In the majority of tribal and village cultures, sexual activity among elders is expected and tends to occur regularly until very late in life. According to Winn and Newton who studied elders’ sexual behavior in 106 indigenous cultures, women in very late life typically have greater interest in sex than very old men and often have younger men as partners.6

In industrialized countries, longitudinal evidence indicates that most healthy, older married couples report continued, regular sexual enjoyment. The primary reasons for a lack of sexual activity among celibate elders are the lack of a partner (especially for women) and poor health, rather than chronological age or a lack of interest in sex.7

Late-life passion can, of course, take many forms, and sexual activity is only one of them. Many artists and scientists are engaged in some of their most passionate work in the last decades of life or begin new creative endeavors.

As psychologist Dean Simonton points out, “Empirical research actually suggests that creative productivity can undergo a substantial renaissance in the final years, especially toward life’s close. . . .Some time after the late sixties a resurgence in output often appears . . . (contradicting) the supposed inevitability of the downhill slide.”8

 

Endnotes

1Monaghan, Patricia, Seasons of the Witch, 3-4.

2Bortz, Walter, MD. We Live Too Short and Die Too Long, 199.

3Evans, Mike, MD. Quoted in Allison, Malorye, ”Improving the Odds,” Harvard Health Letter 16, no. 4  (February 1991): 3-6.

4Elias, Marilyn. “Late-Life Love,” Harvard Health Letter 18, no.1 (November 1992): 1-3.

5Starr and Weiner, Sex and Sexuality, 11.

6Winn and Newton, “Sexuality in Aging,” Archives of Sexual Behavior 11, no.4 (August 1982): 283-98.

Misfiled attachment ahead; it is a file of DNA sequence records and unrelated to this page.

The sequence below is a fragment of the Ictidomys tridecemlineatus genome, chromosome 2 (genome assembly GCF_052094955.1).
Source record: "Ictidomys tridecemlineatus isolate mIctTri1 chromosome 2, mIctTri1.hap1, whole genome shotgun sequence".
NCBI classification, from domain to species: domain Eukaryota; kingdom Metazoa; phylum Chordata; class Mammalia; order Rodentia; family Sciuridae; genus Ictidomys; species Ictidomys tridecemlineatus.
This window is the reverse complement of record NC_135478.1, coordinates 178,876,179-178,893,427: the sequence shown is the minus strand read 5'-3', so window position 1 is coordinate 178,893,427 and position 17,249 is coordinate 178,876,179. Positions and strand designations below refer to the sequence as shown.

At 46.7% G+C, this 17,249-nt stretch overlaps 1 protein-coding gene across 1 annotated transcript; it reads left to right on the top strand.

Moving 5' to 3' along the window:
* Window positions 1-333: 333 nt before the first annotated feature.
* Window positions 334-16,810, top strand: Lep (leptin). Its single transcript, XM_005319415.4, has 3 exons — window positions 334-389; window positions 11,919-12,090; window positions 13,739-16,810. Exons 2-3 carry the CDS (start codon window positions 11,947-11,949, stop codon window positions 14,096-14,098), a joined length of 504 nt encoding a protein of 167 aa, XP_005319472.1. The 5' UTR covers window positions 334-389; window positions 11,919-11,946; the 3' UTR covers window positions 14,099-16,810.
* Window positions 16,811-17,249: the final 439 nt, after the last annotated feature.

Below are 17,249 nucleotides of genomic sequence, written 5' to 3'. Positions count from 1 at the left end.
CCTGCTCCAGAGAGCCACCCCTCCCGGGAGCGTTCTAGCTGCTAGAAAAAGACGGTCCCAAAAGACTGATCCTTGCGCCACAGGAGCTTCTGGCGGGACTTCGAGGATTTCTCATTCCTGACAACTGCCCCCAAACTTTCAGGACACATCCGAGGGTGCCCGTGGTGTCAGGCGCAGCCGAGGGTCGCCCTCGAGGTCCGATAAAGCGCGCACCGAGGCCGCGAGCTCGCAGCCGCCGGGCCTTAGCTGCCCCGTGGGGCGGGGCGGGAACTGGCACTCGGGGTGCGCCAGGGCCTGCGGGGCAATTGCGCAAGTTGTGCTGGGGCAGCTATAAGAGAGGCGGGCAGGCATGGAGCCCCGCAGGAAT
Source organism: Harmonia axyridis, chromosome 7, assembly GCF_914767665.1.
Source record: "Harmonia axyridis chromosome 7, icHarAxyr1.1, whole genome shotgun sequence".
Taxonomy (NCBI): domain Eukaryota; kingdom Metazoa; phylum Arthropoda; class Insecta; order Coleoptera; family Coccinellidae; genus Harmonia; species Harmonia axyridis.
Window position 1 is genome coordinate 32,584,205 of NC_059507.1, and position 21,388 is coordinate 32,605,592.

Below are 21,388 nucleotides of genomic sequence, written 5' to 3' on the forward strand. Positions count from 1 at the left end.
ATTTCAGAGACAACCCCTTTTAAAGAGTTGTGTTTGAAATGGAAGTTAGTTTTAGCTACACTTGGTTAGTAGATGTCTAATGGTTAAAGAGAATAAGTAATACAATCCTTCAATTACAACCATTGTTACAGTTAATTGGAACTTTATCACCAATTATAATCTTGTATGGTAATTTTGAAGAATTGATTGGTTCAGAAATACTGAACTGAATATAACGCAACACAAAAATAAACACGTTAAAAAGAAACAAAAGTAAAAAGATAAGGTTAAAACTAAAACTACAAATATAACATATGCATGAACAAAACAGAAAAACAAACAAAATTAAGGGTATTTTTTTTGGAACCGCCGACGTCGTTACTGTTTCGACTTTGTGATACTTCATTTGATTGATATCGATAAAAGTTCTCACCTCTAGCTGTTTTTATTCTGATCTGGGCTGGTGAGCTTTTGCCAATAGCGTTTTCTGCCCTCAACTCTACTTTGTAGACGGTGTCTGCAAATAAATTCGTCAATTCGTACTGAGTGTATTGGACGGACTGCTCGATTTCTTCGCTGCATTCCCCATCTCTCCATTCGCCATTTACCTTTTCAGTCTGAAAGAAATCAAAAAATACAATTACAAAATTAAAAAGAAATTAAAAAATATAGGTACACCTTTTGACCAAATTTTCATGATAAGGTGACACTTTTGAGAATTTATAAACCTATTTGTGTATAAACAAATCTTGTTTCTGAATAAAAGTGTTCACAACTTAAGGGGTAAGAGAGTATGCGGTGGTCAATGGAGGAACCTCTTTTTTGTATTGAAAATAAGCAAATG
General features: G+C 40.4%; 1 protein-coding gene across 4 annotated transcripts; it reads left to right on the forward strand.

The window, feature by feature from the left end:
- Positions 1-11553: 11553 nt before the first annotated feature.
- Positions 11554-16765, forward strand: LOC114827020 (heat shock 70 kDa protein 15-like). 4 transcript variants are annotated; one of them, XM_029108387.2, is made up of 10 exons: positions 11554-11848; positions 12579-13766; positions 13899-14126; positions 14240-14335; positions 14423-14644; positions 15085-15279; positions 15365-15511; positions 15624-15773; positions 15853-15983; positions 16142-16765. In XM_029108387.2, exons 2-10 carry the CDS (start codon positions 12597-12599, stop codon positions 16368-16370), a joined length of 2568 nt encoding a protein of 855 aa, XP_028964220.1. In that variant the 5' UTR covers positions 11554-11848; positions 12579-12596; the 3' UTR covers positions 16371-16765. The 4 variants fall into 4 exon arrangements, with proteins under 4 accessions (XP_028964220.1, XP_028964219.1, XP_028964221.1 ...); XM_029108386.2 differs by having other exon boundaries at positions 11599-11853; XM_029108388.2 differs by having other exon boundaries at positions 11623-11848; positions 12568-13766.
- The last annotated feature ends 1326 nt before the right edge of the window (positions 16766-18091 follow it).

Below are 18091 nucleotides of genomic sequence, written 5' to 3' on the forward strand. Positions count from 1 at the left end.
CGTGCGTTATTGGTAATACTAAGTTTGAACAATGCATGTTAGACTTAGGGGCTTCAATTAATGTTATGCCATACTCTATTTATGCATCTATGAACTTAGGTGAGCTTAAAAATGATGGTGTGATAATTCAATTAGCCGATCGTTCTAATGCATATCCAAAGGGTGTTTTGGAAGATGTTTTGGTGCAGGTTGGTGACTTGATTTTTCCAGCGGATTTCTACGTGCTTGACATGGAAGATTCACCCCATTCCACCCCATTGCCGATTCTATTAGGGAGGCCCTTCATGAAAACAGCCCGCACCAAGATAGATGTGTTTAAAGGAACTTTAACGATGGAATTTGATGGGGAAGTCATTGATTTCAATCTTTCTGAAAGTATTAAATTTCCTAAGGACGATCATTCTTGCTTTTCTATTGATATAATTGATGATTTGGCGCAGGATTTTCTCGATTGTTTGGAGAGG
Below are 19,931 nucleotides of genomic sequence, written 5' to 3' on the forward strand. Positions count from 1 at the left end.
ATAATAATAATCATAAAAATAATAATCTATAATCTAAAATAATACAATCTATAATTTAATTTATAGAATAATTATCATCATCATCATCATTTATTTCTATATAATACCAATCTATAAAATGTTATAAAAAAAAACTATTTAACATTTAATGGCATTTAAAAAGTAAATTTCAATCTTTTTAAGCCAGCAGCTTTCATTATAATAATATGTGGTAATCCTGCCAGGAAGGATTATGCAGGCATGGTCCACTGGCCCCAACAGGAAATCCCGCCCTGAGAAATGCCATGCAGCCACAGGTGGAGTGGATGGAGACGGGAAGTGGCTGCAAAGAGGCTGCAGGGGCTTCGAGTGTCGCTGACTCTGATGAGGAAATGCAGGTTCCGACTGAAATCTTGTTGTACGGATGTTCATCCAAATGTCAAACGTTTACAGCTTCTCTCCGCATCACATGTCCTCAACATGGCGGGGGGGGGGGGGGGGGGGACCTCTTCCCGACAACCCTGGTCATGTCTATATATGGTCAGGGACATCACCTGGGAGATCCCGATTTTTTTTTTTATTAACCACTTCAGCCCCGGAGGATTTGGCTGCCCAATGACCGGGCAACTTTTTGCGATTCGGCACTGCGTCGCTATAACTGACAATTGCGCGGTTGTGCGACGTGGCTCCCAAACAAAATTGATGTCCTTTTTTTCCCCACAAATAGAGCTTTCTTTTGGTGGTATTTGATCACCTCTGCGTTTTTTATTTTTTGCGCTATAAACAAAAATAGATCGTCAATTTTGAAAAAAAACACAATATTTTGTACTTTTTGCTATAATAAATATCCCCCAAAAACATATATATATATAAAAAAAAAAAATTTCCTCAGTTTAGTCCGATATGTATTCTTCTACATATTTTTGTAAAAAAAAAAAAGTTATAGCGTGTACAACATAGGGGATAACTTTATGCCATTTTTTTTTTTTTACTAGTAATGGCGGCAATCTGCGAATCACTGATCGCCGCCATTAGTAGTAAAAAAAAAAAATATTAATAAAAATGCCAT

7Starr and Weiner, 13-14, 47-50, and 161-83.

8Simonton, Dean. “Creative Productivity Through the Adult Years,” Generations 15, no. 2, (Spring 1991): 13-16.

I’m taking some time off to enjoy being with family, friends, and Mother Nature during the Holydays. Returning sometime in January.

Blessings, Susan

Winter Sunset

The Winter Solstice arrives tomorrow, the shortest day and longest night of the year in the northern hemisphere. Since ancient times human beings have honored the sun at its lowest ebb and celebrated the lengthening of days and the diminishment of darkness that immediately follow.

old antern

The sun and the element of fire play leading roles in a variety of winter celebrations around the world – among the Hopi and the Celts, for example, in the Jewish and Christian traditions, and in Egypt, Japan, and elsewhere. The lighting of bonfires, torches, lanterns, and candles when the sun is at its weakest is thought to be both a ritual of encouragement for the sun and an expression of hope for its return.

Winter Solstice

Hopeful candles glow
in depths of darkness, herald
sun’s welcome return.

May your holydays, regardless of tradition, be blessed with spaciousness, slowness, savoring, and stillness. And may our hopes for a kinder and more peaceful world be realized.

One of the complaints I sometimes hear about aging is that it slows us down. It’s true that we process information a bit more slowly as we age and move at a somewhat slower pace. But overall it seems to me that slowing down is much more a gift than a loss – one that is especially welcome during the winter holidays (originally holy days) that tend to leave us feeling more dazed than holy (whole). Slowing down and its faithful partner, Paring Down, are inclinations in later life that enhance the quality of life as well as buffering us against the frenzy of the Holidaze.